When support and resistance lines cross each other they can interact with a trend and cause it to breakout in a different direction. These are called confluence areas. These can help you anticipate breakouts from the main trend. In this post we’ll look at trading trends using support, resistance and confluence.
How to Use Support/Resistance in Trending Markets
When examining a trend we start by locating its longest support and resistance lines. For a long trend you’ll need to zoom out so that most of the chart area is visible.
You can use our free support/resistance indicator to do this automatically. This will mark out all of the lines for you and display the strength of each one.
If you’d rather work without indicators you can do the same by sight. It just takes a bit longer. It’s usually easiest to start from the front of the chart and work backwards.
Looking at the USD/JPY 1 hour chart above, the primary trend is from A to B.
If you examine this line, you can see that over the life of the trend it’s created strong resistance, early on in the trend. Then later on, the price breaks through and up. The line then develops as a strong support. It’s therefore the main support/resistance line for the trend. This is because most of the price action in the trend is happening around this line.
What are Confluence Lines?
Trends rarely form in straight lines. If you look at the chart you’ll notice the price is veering up and down as it oscillates around the main trend line.
These price moves create their own trends on a smaller scale. So the next step is to mark off the minor lines of support and resistance. These are the lines where the price is moving away from the main trend line.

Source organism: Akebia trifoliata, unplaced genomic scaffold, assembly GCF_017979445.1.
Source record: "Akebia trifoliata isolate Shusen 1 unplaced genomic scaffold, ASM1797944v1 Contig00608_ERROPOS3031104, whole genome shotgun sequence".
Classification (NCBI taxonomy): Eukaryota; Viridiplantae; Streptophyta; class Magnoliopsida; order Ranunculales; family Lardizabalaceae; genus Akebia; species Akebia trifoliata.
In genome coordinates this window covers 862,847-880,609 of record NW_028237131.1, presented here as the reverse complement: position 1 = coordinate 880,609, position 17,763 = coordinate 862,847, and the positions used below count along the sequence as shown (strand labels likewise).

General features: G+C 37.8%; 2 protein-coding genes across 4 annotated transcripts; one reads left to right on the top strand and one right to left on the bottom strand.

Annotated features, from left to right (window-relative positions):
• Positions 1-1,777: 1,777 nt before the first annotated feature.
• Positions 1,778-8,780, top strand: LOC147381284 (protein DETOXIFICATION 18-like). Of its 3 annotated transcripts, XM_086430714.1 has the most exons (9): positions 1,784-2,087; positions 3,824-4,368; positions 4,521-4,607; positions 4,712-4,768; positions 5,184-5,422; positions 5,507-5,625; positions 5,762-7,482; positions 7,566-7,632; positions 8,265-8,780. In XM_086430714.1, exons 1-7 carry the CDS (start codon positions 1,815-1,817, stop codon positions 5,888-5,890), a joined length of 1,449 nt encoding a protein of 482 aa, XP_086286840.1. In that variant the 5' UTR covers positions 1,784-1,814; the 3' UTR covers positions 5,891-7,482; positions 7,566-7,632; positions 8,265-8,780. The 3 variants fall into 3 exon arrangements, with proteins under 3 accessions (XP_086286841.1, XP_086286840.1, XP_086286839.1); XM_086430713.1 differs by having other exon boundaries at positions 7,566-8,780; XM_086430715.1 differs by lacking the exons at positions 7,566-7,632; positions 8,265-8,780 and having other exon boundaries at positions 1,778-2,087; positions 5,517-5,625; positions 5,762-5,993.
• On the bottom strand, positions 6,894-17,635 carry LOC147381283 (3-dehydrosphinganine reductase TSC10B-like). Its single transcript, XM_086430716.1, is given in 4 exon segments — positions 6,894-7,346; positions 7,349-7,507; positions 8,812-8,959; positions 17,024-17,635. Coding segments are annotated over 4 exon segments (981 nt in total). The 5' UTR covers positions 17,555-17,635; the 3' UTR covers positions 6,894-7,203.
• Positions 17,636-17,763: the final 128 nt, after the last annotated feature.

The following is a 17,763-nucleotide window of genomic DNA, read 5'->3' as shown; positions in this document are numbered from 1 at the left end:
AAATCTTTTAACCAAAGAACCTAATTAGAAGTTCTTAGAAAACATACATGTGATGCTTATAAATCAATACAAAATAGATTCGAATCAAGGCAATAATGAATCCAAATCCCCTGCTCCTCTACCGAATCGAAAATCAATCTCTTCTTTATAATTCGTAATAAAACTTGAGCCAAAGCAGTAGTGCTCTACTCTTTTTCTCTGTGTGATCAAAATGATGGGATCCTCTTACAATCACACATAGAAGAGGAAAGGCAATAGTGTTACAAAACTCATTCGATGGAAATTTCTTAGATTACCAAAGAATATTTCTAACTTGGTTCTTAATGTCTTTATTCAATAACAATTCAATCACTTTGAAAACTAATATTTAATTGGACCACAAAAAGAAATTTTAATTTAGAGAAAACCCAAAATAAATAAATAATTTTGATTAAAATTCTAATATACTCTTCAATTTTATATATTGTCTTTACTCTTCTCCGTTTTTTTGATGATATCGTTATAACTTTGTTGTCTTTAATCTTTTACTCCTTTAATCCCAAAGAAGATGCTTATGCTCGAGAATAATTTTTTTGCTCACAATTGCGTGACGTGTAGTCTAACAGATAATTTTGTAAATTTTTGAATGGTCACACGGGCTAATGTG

When doing this we need to look at trends from earlier on. Strong trends go on having influence for a long time. When their lines of support and resistance cross, they create areas of confluence.
Looking closer at the chart you can see a rising wedge pattern in the middle, marked C. Here the price is trapped between a rising support and resistance line. This forms a “trend within a trend”.
Now if we trace the lines of the wedge backwards in time we see that they lead on from the main support/resistance of a powerful bullish trend. The zoomed view is shown in Figure 2.
This bullish trend is still having an influence on the price. This happens as the newly forming bearish trend meets the support of that earlier bullish trend. This is marked as a confluence on the chart.
After the wedge completes, the trend then falls back to the lower support line. And the bearish trend resumes its course.
Once you’ve marked out the major and minor trend lines, you’ll have a map of where the price is likely to meet support or resistance within the trend in the future.
To do this, you’ll need to draw the lines to the front of the chart. That is, the current point in time. The indicator can do this for you.
Using the Trend Center Line
The main trend line will help you place your trade entries to lower the risk and maximize the directional move of the trend.
The confluence lines will tell you where the price is likely to pull or push away from the central line of the trend.
The simplest approach to trade a trend is to buy or sell in the direction of the trend as the price reverts back to the central line. For example, in Figure 1 we sell the peaks as the price starts to move back down towards the support of the trend’s center line.
After the wedge pattern completes there’s a strong bearish move as the price reverts back towards the center line of the trend. Here the “long traders” are being taken out as the upward breakout fails to carry through.
You can also see two more peaks that form afterwards. The signal isn’t as clear here but they can still be traded as the price start to move back towards the trend’s mid axis.
A more hands-off approach that some automated trend followers do is simply to enter and exit the market only when the price is on the main trend line. In a bear trend for instance, you sell only when the price is exactly on the trend line. This means you’re trading the “averaged trend” rather than the noise around the trend.
The video above shows an example resistance-support trading system.